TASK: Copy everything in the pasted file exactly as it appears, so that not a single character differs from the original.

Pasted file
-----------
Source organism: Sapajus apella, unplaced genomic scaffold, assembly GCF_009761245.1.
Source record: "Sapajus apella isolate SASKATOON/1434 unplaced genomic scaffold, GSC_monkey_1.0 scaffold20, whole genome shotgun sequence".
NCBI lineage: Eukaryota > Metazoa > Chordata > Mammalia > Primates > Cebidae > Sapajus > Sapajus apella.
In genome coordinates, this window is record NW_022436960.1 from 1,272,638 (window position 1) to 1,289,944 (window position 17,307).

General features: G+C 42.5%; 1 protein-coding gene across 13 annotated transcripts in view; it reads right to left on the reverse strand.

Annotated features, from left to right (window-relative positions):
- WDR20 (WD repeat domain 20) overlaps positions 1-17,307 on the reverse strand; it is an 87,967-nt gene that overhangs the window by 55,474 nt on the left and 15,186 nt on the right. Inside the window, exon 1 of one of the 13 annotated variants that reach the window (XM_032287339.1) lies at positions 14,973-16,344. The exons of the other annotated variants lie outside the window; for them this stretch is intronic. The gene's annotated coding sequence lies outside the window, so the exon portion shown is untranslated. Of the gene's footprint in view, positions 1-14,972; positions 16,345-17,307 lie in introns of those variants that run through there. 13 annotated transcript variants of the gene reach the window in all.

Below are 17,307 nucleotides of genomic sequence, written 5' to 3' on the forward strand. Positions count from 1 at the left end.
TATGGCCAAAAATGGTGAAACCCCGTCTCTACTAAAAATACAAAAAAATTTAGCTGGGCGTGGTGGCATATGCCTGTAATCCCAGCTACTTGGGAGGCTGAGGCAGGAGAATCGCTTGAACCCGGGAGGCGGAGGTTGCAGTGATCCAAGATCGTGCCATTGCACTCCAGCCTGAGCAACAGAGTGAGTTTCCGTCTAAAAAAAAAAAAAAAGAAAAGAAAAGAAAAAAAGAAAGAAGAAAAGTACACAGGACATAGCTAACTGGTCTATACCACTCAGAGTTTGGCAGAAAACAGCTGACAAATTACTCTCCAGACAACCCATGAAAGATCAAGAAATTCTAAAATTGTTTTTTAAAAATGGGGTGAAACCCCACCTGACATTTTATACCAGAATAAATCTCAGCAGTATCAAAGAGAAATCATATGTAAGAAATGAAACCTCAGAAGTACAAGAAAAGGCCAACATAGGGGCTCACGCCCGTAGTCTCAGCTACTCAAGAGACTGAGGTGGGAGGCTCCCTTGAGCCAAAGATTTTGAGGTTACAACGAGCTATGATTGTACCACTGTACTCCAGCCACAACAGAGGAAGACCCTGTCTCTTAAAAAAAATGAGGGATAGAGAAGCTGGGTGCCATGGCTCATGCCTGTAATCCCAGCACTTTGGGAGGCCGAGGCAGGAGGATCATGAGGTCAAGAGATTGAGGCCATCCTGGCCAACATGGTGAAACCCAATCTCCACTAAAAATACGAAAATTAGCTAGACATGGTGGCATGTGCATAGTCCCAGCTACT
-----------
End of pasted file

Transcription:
Source organism: Sapajus apella, unplaced genomic scaffold, assembly GCF_009761245.1.
Source record: "Sapajus apella isolate SASKATOON/1434 unplaced genomic scaffold, GSC_monkey_1.0 scaffold20, whole genome shotgun sequence".
NCBI lineage: Eukaryota > Metazoa > Chordata > Mammalia > Primates > Cebidae > Sapajus > Sapajus apella.
In genome coordinates, this window is record NW_022436960.1 from 1,272,638 (window position 1) to 1,289,944 (window position 17,307).

General features: G+C 42.5%; 1 protein-coding gene across 13 annotated transcripts in view; it reads right to left on the reverse strand.

Annotated features, from left to right (window-relative positions):
- WDR20 (WD repeat domain 20) overlaps positions 1-17,307 on the reverse strand; it is an 87,967-nt gene that overhangs the window by 55,474 nt on the left and 15,186 nt on the right. Inside the window, exon 1 of one of the 13 annotated variants that reach the window (XM_032287339.1) lies at positions 14,973-16,344. The exons of the other annotated variants lie outside the window; for them this stretch is intronic. The gene's annotated coding sequence lies outside the window, so the exon portion shown is untranslated. Of the gene's footprint in view, positions 1-14,972; positions 16,345-17,307 lie in introns of those variants that run through there. 13 annotated transcript variants of the gene reach the window in all.

Below are 17,307 nucleotides of genomic sequence, written 5' to 3' on the forward strand. Positions count from 1 at the left end.
TATGGCCAAAAATGGTGAAACCCCGTCTCTACTAAAAATACAAAAAAATTTAGCTGGGCGTGGTGGCATATGCCTGTAATCCCAGCTACTTGGGAGGCTGAGGCAGGAGAATCGCTTGAACCCGGGAGGCGGAGGTTGCAGTGATCCAAGATCGTGCCATTGCACTCCAGCCTGAGCAACAGAGTGAGTTTCCGTCTAAAAAAAAAAAAAAAGAAAAGAAAAGAAAAAAAGAAAGAAGAAAAGTACACAGGACATAGCTAACTGGTCTATACCACTCAGAGTTTGGCAGAAAACAGCTGACAAATTACTCTCCAGACAACCCATGAAAGATCAAGAAATTCTAAAATTGTTTTTTAAAAATGGGGTGAAACCCCACCTGACATTTTATACCAGAATAAATCTCAGCAGTATCAAAGAGAAATCATATGTAAGAAATGAAACCTCAGAAGTACAAGAAAAGGCCAACATAGGGGCTCACGCCCGTAGTCTCAGCTACTCAAGAGACTGAGGTGGGAGGCTCCCTTGAGCCAAAGATTTTGAGGTTACAACGAGCTATGATTGTACCACTGTACTCCAGCCACAACAGAGGAAGACCCTGTCTCTTAAAAAAAATGAGGGATAGAGAAGCTGGGTGCCATGGCTCATGCCTGTAATCCCAGCACTTTGGGAGGCCGAGGCAGGAGGATCATGAGGTCAAGAGATTGAGGCCATCCTGGCCAACATGGTGAAACCCAATCTCCACTAAAAATACGAAAATTAGCTAGACATGGTGGCATGTGCATAGTCCCAGCTACT